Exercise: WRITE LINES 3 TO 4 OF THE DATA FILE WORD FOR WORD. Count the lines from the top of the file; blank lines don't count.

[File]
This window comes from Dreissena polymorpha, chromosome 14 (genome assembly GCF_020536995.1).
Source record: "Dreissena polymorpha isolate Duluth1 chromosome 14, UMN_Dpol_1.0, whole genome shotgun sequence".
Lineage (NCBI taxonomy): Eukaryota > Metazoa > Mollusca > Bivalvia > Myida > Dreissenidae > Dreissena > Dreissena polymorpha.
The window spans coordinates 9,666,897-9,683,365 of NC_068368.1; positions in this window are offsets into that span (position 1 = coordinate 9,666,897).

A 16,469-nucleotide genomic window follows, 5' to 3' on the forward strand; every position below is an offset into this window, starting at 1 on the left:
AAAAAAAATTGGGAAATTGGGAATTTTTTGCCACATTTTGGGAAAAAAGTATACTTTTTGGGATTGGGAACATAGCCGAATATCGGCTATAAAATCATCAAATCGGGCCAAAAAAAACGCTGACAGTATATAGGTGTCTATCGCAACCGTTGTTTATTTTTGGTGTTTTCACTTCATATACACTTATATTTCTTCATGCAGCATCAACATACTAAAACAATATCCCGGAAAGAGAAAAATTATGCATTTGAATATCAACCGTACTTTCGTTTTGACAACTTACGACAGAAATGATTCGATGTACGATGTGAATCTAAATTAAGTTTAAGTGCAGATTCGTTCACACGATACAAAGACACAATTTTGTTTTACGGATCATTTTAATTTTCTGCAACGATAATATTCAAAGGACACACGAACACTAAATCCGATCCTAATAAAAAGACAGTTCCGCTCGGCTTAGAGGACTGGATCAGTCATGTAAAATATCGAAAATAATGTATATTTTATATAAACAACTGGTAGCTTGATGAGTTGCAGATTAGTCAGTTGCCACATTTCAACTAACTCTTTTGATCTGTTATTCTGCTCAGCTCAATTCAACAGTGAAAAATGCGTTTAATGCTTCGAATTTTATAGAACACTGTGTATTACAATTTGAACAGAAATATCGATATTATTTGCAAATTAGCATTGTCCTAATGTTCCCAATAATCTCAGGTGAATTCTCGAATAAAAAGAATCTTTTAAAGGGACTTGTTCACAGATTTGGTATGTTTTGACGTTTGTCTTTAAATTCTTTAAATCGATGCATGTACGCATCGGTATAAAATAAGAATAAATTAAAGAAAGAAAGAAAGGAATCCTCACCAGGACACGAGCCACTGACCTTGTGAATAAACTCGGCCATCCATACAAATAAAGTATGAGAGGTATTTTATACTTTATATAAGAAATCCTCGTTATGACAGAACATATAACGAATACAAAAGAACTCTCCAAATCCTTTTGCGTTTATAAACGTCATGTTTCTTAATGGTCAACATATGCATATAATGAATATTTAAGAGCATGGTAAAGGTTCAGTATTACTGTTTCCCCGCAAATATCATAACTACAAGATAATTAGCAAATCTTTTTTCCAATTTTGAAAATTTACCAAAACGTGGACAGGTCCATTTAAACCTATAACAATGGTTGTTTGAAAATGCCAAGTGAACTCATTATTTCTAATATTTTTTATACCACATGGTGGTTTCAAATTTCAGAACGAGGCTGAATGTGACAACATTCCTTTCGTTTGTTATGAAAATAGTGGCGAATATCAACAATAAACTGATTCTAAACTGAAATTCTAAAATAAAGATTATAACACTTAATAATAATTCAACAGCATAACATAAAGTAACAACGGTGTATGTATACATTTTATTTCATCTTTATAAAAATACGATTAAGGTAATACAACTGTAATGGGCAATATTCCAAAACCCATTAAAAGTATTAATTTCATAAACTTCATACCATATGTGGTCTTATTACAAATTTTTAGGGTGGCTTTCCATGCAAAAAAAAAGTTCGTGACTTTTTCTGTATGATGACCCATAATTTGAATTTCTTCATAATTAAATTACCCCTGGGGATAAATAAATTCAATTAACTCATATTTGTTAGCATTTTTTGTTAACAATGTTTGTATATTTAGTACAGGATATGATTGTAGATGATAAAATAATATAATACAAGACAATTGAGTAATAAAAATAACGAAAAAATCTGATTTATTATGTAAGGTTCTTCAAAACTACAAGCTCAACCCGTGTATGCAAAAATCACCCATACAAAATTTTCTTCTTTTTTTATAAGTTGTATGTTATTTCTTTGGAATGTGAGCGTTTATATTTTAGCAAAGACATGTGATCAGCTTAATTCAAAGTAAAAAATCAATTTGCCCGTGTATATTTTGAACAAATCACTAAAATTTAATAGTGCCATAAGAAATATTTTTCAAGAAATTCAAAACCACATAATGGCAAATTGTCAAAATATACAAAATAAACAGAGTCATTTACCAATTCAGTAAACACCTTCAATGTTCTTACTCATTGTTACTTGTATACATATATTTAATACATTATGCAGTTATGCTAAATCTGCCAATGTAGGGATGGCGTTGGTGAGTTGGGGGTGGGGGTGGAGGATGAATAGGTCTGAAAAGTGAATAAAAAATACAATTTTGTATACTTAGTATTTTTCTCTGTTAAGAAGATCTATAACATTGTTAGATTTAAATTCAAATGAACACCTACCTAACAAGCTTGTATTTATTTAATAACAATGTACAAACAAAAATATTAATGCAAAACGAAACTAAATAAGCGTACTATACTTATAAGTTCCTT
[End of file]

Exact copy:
Lineage (NCBI taxonomy): Eukaryota > Metazoa > Mollusca > Bivalvia > Myida > Dreissenidae > Dreissena > Dreissena polymorpha.
The window spans coordinates 9,666,897-9,683,365 of NC_068368.1; positions in this window are offsets into that span (position 1 = coordinate 9,666,897).